COLUMBIA, S.C. – Governor Henry McMaster was joined today by the South Carolina Rural Infrastructure Authority (RIA), Municipal Association of South Carolina, the South Carolina Department of Health and Environmental Control, and members of the General Assembly to make a major rural infrastructure proposal that would provide $500 million in American Rescue Plan (ARPA) funds to revitalize South Carolina’s water, wastewater, and stormwater infrastructure. The proposal would modernize rural water systems statewide, providing safe drinking water and the infrastructure needed for economic development in our rural communities.
“In rural South Carolina – water and sewer are key to life. The right water and sewer systems in a county can transform a tax base, creating jobs, good schools, and a vibrant community,” said Governor Henry McMaster. “With this investment of $500 million into rural water, sewer, and stormwater infrastructure, we can ensure that South Carolina will have the workforce, the infrastructure, and the quality of life necessary to compete nationally and globally for jobs and investment – for generations to come.”
Under the proposal, the RIA will administer the $500 million in funding based on the following priorities:
Economic Development: To increase economic development in our rural counties funding will be centered around tier III and tier IV counties. These counties are identified by the S.C. Department of Revenue based on the county’s unemployment rate and per capita income. The lower the county’s score, the higher the tier. With water and sewer capacity being critical to where a company decides to locate, many of these counties that lack modernized systems have little opportunity to attract new jobs and investment.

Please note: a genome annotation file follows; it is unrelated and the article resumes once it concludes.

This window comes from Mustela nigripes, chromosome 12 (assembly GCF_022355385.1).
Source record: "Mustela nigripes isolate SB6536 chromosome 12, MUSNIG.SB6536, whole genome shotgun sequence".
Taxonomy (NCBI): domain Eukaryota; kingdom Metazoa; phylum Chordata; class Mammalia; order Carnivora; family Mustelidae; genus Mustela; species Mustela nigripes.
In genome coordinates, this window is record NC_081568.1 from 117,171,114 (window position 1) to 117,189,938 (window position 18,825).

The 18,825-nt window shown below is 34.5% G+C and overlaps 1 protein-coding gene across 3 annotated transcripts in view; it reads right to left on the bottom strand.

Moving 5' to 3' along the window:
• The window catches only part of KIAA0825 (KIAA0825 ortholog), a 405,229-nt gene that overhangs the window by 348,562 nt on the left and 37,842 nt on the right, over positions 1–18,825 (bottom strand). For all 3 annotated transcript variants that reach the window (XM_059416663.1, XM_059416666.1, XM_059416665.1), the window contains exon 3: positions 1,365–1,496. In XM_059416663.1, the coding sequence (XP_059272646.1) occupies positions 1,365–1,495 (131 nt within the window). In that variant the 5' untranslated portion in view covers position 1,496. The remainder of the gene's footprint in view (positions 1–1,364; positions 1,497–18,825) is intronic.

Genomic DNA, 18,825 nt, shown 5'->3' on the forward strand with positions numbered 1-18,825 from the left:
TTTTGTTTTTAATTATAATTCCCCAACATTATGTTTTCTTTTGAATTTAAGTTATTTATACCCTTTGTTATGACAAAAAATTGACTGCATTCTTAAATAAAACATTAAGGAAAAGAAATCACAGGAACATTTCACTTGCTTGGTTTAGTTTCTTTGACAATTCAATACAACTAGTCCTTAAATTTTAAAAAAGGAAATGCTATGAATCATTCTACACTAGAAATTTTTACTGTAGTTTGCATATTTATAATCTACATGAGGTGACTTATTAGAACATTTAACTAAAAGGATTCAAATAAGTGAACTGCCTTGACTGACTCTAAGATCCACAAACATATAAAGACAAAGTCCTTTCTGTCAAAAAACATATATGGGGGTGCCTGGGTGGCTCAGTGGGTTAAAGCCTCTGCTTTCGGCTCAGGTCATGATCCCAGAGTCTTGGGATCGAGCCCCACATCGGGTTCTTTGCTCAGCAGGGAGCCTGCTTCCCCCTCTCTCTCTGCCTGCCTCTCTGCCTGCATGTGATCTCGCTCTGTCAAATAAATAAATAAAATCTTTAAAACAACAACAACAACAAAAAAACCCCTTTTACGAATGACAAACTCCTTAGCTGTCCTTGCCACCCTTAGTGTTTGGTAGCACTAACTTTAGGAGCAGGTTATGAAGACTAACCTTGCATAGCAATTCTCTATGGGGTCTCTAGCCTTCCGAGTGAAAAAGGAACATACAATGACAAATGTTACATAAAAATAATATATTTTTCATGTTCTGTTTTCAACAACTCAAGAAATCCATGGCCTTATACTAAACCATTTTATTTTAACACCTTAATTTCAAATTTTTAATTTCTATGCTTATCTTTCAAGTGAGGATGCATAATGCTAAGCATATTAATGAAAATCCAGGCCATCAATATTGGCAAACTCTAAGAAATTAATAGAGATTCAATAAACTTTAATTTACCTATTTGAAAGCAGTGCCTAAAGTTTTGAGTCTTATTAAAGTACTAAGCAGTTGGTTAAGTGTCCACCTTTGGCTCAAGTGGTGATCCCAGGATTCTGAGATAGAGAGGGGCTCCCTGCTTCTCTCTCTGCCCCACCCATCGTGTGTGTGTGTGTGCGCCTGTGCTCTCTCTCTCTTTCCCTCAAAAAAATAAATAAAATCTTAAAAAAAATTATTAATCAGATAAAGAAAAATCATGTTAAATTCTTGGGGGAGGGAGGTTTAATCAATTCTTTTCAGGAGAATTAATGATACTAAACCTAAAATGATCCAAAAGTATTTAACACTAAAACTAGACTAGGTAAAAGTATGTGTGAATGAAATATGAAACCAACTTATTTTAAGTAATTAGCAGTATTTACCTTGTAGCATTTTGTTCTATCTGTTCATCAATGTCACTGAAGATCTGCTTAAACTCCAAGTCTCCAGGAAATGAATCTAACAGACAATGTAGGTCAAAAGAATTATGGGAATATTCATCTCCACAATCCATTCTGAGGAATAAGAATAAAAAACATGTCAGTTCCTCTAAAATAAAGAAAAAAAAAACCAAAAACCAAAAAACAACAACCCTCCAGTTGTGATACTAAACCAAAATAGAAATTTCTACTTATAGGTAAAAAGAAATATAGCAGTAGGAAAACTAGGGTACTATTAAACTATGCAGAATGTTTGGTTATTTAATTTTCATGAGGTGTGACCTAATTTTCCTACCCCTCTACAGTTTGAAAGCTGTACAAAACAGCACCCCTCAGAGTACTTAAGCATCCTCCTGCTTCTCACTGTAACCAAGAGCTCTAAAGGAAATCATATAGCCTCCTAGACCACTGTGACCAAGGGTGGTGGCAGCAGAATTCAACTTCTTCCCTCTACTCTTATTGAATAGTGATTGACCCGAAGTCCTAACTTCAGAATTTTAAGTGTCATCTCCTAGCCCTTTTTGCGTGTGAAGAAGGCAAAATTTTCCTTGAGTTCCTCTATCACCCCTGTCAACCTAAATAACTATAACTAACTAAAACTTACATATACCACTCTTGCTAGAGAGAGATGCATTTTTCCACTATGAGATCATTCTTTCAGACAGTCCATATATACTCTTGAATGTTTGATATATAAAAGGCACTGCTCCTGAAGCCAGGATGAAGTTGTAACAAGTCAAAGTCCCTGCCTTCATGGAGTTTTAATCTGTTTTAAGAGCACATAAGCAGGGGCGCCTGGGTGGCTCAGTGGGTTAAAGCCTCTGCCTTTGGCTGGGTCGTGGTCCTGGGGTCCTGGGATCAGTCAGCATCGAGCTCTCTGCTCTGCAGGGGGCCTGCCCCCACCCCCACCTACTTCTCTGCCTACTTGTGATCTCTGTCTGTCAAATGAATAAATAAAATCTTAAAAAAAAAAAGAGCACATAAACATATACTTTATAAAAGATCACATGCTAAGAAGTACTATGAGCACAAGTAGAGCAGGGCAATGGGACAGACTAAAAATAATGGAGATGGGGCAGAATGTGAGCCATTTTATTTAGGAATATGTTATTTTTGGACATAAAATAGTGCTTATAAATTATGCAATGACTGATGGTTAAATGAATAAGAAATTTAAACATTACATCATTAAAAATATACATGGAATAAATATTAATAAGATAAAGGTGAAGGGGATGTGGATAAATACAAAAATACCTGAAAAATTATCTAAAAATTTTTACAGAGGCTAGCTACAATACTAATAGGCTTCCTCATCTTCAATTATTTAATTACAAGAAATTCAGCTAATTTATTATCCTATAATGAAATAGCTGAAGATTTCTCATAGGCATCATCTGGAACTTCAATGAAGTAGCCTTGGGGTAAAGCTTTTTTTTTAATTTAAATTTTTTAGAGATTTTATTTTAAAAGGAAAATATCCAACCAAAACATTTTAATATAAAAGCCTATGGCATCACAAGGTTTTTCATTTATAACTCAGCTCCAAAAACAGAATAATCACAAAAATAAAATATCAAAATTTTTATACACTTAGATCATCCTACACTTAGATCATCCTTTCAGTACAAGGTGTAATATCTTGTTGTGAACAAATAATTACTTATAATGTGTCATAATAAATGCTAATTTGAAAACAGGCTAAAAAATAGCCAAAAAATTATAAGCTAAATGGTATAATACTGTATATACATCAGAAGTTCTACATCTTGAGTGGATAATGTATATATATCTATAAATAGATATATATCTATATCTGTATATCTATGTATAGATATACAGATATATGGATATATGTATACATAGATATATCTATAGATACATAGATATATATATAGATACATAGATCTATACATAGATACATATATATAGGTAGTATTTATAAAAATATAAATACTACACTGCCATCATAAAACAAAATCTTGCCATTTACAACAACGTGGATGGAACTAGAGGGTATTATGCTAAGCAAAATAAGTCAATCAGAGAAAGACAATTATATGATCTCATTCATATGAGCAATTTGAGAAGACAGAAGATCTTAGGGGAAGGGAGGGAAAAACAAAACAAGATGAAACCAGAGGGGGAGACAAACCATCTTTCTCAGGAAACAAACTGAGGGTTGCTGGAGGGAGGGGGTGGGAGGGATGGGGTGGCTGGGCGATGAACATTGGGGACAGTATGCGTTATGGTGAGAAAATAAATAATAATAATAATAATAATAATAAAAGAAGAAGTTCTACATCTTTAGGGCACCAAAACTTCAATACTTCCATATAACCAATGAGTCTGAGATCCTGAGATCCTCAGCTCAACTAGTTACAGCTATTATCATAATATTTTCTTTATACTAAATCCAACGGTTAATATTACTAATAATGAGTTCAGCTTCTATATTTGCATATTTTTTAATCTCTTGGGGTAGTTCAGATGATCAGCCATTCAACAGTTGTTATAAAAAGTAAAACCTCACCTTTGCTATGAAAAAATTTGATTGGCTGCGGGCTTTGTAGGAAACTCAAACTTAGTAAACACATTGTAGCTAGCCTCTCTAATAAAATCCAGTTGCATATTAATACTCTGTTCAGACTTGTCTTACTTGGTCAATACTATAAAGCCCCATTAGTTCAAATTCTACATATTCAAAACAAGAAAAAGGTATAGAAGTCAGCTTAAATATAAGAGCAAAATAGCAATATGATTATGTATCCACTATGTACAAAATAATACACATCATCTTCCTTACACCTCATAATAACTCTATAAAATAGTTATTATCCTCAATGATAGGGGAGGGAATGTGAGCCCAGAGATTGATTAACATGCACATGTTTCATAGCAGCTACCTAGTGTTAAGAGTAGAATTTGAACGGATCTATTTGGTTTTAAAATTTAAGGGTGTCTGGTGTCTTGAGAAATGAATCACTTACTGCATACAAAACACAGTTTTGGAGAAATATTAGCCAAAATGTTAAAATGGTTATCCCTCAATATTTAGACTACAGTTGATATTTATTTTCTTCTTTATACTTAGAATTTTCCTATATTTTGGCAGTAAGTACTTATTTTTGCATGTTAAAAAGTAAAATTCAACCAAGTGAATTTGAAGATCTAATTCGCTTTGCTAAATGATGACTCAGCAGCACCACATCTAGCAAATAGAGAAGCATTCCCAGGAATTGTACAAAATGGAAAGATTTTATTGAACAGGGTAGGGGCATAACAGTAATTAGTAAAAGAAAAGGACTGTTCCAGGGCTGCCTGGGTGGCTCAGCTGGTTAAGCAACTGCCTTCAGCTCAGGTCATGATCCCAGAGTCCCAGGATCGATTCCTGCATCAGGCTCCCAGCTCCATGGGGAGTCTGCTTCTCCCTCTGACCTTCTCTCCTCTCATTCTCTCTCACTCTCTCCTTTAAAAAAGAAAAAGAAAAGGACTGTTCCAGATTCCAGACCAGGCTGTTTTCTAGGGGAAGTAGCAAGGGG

Public Health: To ensure safe drinking water, monies will be prioritized for upgrading water and wastewater systems that are not in compliance with state regulations. Most of these water systems are in rural communities that do not possess the resources or tax base to upgrade or replace their water systems.
Regionalization: Similar to consolidating school districts, funds will be spent to incentivize large municipal water and sewer systems to connect to smaller systems. This consolidation will provide cheaper, more efficient service.
“To continue to provide the critical water services that people need, our infrastructure needs to be modernized and upgraded to meet today’s standards,” said RIA Executive Director Bonnie Ammons. “Today’s announcement stands to be transformational in all corners of our state. Such investments will help to strengthen communities and put them in a position to succeed.”
The RIA was created in 2012 to assist communities with financing for qualified infrastructure projects for water, wastewater, and stormwater systems.
“A lot of times we forget about water and waster water because it is underground but it is as important to economic development as roads and workforce,” said S.C. Muncipal Association Executive Director Todd Glover. “Access to these funds will be transformative to cities and towns across our state”
Guidance from the U.S. Department of Treasury permits states to use ARPA funds for a broad range of necessary investments in projects that improve access to clean drinking water, improve wastewater and stormwater infrastructure systems.